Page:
The responsibilities of a co-tenant when ending a tenancy
Where more than one tenant has entered into a General Tenancy Agreement (the agreement) to rent a residential property in Queensland, the tenants will be considered jointly and severally liable for any breach of the agreement.
Often a co-tenant of a property may wish to vacate the property whilst the co-tenant wants to continue living at the property. In these circumstances, a process must be followed by the departing tenant in order to effectively shield themselves from any future claim against them for a breach of the agreement.
Section 277 of the Residential Tenancies and Rooming Accommodation Act (2008) Qld (the Act) sets out the ways in which a tenancy can end. In most circumstances, the tenancy will end by the written agreement of the parties, or by a co-tenant providing notice to leave.
The Act also stipulates that a tenancy can be ended where there has been domestic or family violence. However, even where domestic or family violence may be a reason for leaving the property, it is important that co-tenants are aware of their responsibilities before vacating the property.
QCAT decision: Jacobs v Karagianis
In the Queensland and Civil and Administrative Appeals Tribunal (the Appeals Tribunal) decision of Jacobs v Karagianis  QCATA 153, the appellant attempted to retrospectively claim that she had ended her co-tenancy of a property she had formerly shared with a Mr Bentley due to domestic violence.
The appellant and Mr Bentley (who was her former partner) entered into an agreement to rent a property owned by the respondent and a number of his family members. The tenancy started on 29 March 2014. The appellant vacated the property in August 2014. The tenancy was later terminated in May 2015, when Mr Bentley was the only remaining tenant of the property.
At first instance, the respondent had filed a claim against the appellant and Mr Bentley seeking compensation for damages arising out of the tenancy. The Tribunal ordered at first instance that the appellant and Mr Bentley were jointly liable to pay compensation of $9,967.45 to the respondent. In addition, Mr Bentley was liable to the respondent for a further $2,211.86.
The appellant sought to appeal the Tribunal’s decision at first instance on the basis that it had not given enough consideration to the abusive relationship which she had with Mr Bentley, the reasons she vacated the property so suddenly, and the reasons why she did not undertake formal steps to remove herself from the agreement.
The appellant noted in her application for appeal that the Tribunal’s decision at first instance would have been different if she had formalised her allegations of abuse in a Domestic Violence Order against Mr Bentley, but that “too often women are scared to involve police and they are ultimately punished for being scared”. The appellant therefore asked the Appeals Tribunal to consider that domestic violence was a valid reason for her not to have followed the procedure of providing a notice to leave.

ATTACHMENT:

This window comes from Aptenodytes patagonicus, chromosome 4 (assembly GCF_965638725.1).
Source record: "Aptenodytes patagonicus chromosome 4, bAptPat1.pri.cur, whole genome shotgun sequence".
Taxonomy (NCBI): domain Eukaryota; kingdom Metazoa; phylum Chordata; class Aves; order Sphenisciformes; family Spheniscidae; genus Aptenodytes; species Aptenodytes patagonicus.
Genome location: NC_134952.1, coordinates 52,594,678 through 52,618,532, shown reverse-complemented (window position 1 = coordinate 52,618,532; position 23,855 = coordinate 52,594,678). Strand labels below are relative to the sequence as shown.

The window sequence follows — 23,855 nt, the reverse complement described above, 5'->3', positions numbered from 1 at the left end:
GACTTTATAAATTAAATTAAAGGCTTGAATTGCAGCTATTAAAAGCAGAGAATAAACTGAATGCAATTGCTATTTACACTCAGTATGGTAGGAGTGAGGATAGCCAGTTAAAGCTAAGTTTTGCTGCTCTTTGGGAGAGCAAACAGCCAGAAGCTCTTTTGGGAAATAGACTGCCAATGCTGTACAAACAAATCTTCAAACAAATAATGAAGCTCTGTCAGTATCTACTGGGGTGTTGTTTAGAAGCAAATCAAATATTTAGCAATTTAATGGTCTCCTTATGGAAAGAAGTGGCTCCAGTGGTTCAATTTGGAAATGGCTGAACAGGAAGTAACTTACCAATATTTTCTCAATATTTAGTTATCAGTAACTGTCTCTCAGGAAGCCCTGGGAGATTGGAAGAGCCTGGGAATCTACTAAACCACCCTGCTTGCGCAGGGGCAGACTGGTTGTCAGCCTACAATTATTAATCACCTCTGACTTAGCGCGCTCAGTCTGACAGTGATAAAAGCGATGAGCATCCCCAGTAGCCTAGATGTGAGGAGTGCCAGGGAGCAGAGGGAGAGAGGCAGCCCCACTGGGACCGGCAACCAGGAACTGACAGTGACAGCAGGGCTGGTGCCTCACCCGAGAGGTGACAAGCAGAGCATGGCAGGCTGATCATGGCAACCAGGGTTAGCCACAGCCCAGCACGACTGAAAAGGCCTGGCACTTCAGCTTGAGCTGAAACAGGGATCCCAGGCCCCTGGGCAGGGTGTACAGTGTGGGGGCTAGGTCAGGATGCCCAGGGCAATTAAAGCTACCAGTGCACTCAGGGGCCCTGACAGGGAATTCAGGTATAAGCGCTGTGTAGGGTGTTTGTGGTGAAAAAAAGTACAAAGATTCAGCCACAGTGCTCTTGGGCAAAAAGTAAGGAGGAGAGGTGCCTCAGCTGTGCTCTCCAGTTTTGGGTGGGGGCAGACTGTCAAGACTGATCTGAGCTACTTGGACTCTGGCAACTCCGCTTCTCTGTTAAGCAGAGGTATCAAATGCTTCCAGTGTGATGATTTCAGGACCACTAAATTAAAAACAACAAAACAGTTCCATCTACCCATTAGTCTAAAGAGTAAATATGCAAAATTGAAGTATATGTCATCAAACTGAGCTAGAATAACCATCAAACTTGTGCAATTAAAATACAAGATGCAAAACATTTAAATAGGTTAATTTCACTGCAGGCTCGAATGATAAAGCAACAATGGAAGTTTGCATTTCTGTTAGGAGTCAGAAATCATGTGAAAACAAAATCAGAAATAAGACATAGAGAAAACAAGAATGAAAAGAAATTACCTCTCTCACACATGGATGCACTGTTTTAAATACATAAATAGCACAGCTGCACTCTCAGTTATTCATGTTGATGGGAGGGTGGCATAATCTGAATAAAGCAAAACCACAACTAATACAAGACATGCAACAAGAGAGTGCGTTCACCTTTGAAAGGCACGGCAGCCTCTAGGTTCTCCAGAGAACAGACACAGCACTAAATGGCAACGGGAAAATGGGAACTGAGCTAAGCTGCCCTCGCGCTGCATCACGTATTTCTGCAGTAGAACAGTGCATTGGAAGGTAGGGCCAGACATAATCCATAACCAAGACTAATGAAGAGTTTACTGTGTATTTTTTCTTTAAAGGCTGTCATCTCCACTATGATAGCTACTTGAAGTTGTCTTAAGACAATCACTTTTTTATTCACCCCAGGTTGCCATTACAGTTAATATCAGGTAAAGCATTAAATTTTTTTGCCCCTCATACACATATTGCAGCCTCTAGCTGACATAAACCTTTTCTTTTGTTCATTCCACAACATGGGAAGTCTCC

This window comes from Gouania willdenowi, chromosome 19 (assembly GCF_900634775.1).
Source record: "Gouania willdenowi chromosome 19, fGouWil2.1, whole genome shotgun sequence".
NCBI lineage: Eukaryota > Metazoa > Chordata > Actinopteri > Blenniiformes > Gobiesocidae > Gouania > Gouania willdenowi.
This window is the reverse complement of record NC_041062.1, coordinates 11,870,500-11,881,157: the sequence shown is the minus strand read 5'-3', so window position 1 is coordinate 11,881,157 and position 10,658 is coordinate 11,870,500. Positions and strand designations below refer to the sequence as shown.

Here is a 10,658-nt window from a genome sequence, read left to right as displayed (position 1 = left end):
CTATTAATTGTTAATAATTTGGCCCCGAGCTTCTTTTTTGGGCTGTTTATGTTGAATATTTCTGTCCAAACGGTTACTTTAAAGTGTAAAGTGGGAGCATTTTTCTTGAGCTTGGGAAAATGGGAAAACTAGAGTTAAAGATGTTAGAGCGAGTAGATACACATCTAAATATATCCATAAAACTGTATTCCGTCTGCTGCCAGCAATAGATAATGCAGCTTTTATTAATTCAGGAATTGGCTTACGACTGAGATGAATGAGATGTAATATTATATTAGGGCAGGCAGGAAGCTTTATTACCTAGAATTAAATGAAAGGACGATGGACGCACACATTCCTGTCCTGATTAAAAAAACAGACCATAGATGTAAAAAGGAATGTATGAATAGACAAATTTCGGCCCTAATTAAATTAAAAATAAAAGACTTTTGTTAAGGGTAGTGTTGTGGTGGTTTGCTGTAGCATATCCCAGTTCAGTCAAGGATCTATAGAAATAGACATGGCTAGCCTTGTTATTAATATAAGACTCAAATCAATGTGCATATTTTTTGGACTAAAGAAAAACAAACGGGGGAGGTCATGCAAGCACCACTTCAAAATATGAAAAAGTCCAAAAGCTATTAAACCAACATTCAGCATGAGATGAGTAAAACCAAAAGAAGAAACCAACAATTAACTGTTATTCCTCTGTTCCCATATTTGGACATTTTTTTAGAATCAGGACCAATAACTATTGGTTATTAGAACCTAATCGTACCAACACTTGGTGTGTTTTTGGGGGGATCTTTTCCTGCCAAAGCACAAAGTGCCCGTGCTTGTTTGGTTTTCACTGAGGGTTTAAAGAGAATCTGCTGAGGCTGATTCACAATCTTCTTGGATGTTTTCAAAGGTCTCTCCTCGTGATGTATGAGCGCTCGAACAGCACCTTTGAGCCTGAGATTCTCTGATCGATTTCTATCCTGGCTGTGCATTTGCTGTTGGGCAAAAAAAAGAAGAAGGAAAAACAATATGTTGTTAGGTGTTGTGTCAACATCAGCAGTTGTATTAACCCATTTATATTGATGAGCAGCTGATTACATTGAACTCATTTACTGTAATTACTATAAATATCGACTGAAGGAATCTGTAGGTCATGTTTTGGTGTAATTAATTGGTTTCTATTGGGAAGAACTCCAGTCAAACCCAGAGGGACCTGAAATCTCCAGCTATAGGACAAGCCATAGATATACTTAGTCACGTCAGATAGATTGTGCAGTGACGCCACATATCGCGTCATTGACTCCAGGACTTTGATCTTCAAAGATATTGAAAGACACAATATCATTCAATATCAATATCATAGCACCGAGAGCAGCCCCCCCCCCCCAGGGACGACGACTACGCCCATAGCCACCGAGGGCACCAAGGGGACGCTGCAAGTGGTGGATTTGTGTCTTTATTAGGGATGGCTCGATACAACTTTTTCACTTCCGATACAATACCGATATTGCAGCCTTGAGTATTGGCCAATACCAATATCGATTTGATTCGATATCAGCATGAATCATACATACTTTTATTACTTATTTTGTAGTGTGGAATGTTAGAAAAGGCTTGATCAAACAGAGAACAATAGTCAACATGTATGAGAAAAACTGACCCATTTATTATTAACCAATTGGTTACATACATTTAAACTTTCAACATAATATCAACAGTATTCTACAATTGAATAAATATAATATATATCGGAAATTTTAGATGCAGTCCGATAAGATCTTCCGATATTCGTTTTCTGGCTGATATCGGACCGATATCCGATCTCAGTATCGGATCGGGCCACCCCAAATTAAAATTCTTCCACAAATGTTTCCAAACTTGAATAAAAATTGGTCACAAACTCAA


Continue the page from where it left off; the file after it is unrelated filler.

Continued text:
The Appeals Tribunal stated that the Act was clear as to how a tenancy could be terminated on these grounds. The Act provides that the tenancy can be terminated due to excessive hardship , or if a co-tenant is likely to cause injury to that tenant . However, in order for the tenancy to be terminated, an application must be made to the Tribunal seeking those orders.
The Appeals Tribunal stated that there was no evidence to suggest that the appellant’s situation was so dire that she could not seek help. It also noted that she had the support of her father and that she was working in the real estate industry.
The Appeals Tribunal noted that it was of importance to the Tribunal at first instance that the appellant’s email to the property manager of the property advising that she was leaving the property was not equivocal, and she had continued to pay rent whilst Mr Bentley sought another co-tenant.
The Appeals Tribunal also noted that it was only on appeal that the appellant argued that the domestic violence situation prevented her from taking any positive action.
In these circumstances, the Appeals Tribunal concluded that there was no reasonably arguable case that the Tribunal at first instance had erred in its decision and it therefore refused the appellant’s application for Ieave to appeal.
Best practice tips
As this decision demonstrates, it is important that tenants who wish to vacate a rental property during a tenancy are aware that they must provide a Notice of Intention to Leave (Form 13) to the lessor in accordance with the Act.
In addition, a co-tenant leaving a property during a tenancy will need to complete a Change of Bond Contributors Form (Form 6) and provide the same to the Residential Tenancies Authority in order for their contribution to the bond to be refunded. If all tenants move out, a Refund of Rental Bond (Form 4) should be completed.
In circumstances where domestic or family violence is a reason for the co-tenant leaving the property during a tenancy, it is best practice for property managers to refer the co-tenant directly to the Residential Tenancies Authority for advice.
Ultimately, the co-tenant experiencing domestic or family violence can apply to the Tribunal for orders removing the perpetrator of the violence from the tenancy agreement, ending the tenancy early and preventing their personal information being listed on tenancy databases where a breach of the agreement is a result of the actions of a person who has committed an act of domestic or family violence.
Property managers should note that, since this article was written, the Queensland Government enacted provisions to protect tenants experiencing domestic and family violence during COVID-19 in early 2020. These provisions have been extended until 30 September 2021. Please refer to our article on Responding to domestic violence in a tenancy.